Multiplicity of Binary E/R Relationships

Multiplicity of Binary E/R Relationships

Generally, a binary relationship can connect any member of one of its entity sets to any number of members of the other entity set. On the other hand, it is common for there to be a restriction on the "multiplicity" of a relationship. Assume R is a relationship connecting entity sets E and F. Then: 

● If each member of E can be connected by R to at most one member of F, then we say that R is many-one from E to F. Note that in a many-one relationship from E to F, each entity in F can be connected to many members of E. Likewise, if instead a member of F can be connected by R to at most one member of E, then we say R is many-one from F to E (or equivalently, one-many from E to F).

● If R is both many-one from E to F and many-one from F to E, then we say that R is one-one. In a one-one relationship an entity of either entity set can be connected to at most one entity of the other set.

● If R is neither many-one from E to F or from F to E, then we say R is many-many.

As we talked about in Entity-Relationship Diagrams example, arrows can be used to specify the multiplicity of a relationship in an E/R diagram. If a relationship is many-one from entity set E to entity set F, then we place an arrow entering F. The arrow indicates that each entity in set E is related to at most one entity in set F. Unless there is also an arrow on the edge to E, an entity in F may be related to many entities in E.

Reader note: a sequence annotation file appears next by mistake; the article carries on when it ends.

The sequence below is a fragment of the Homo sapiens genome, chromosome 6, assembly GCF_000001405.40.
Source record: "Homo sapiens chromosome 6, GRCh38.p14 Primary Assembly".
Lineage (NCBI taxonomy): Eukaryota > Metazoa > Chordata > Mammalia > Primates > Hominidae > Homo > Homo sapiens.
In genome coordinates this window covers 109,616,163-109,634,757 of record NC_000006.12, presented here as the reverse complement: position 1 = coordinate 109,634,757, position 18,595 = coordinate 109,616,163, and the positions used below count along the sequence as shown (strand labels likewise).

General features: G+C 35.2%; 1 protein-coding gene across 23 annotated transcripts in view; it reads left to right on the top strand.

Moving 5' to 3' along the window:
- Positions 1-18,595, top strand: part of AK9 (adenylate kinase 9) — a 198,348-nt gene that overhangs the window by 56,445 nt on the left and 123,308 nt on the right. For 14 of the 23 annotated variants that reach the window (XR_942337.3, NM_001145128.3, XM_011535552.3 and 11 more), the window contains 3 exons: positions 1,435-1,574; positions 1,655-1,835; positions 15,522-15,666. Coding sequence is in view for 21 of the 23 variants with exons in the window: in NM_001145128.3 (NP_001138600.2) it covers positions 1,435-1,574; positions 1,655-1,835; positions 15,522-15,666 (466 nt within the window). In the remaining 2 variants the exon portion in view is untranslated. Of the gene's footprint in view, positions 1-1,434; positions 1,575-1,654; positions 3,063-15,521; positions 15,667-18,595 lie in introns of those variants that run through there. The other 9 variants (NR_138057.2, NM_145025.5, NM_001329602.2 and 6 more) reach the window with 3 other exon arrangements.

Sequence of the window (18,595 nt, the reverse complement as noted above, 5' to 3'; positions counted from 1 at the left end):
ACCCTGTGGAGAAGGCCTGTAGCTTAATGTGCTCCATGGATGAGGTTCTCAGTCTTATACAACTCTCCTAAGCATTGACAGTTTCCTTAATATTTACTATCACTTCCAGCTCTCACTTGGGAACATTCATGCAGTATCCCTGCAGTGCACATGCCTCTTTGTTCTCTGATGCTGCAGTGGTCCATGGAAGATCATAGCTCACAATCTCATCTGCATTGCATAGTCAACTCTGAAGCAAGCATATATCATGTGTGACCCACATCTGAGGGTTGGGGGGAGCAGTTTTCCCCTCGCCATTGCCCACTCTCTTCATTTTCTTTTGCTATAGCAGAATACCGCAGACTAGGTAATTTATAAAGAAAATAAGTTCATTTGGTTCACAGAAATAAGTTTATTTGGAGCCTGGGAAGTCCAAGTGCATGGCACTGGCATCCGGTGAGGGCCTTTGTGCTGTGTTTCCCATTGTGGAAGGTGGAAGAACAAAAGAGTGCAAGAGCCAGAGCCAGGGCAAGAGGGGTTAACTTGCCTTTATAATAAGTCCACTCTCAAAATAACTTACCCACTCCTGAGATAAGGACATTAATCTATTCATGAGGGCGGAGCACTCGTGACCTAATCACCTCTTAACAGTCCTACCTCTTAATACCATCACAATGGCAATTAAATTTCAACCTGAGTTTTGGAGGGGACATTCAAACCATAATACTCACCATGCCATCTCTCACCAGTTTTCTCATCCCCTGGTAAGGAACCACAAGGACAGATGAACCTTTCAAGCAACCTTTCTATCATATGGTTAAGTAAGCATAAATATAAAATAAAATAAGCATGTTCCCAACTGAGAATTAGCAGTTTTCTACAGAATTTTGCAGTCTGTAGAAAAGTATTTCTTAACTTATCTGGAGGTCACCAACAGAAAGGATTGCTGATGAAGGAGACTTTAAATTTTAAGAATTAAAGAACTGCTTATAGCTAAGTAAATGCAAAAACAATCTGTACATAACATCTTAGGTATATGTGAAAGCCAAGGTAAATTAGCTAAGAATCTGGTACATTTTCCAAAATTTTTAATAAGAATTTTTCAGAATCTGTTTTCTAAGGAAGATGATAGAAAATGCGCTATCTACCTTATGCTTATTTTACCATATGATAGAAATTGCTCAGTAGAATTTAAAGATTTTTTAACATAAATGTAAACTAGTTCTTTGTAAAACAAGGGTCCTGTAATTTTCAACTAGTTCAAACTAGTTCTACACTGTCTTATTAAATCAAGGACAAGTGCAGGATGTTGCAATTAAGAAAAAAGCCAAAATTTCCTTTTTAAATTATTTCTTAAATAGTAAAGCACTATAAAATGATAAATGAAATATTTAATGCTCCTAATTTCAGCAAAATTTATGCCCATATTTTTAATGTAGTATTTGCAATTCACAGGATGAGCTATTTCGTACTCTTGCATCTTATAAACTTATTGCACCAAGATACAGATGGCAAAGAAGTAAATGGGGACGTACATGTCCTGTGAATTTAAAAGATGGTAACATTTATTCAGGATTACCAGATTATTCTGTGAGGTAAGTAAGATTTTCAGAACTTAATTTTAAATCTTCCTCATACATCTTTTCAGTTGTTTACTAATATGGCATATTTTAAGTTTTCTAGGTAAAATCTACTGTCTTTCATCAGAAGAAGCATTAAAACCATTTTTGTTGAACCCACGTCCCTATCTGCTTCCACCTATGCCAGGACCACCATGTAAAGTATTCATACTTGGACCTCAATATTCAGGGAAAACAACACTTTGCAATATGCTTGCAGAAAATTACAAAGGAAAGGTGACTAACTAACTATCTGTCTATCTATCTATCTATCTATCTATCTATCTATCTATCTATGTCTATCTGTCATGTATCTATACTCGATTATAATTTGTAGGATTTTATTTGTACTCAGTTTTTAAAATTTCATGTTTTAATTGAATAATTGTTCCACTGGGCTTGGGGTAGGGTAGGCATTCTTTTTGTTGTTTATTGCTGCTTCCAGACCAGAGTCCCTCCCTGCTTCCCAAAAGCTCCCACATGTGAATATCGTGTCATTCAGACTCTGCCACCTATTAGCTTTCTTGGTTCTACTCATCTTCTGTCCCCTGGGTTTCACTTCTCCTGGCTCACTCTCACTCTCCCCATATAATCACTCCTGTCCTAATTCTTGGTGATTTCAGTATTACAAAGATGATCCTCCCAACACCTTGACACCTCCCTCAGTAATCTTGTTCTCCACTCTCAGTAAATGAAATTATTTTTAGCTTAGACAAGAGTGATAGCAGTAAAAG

Example : Following this principle, a one-one relationship between entity sets E and F is represented by arrows pointing to both E and F. For example, the following figure shows two entity sets, Studios and Presidents, and the relationship Runs between them (attributes are omitted). We assume that a president can run only one studio and a studio has only one president, so this relationship is one-one, as indicated by the two arrows, one entering each entity set.

multiplicity of binary er relationsips

Keep in mind that the arrow means "at most one"; it does not guarantee existence of an entity of the set pointed to. Thus, in above figure, we would expect that a "president" is surely connected with some studio; how could they be a "president" otherwise? However, a studio might not have a president at some particular time, so the arrow from Runs to Presidents truly means "at most one" and not "exactly one". We shall discuss the distinction further in "Referential Integrity in E/R Diagrams".




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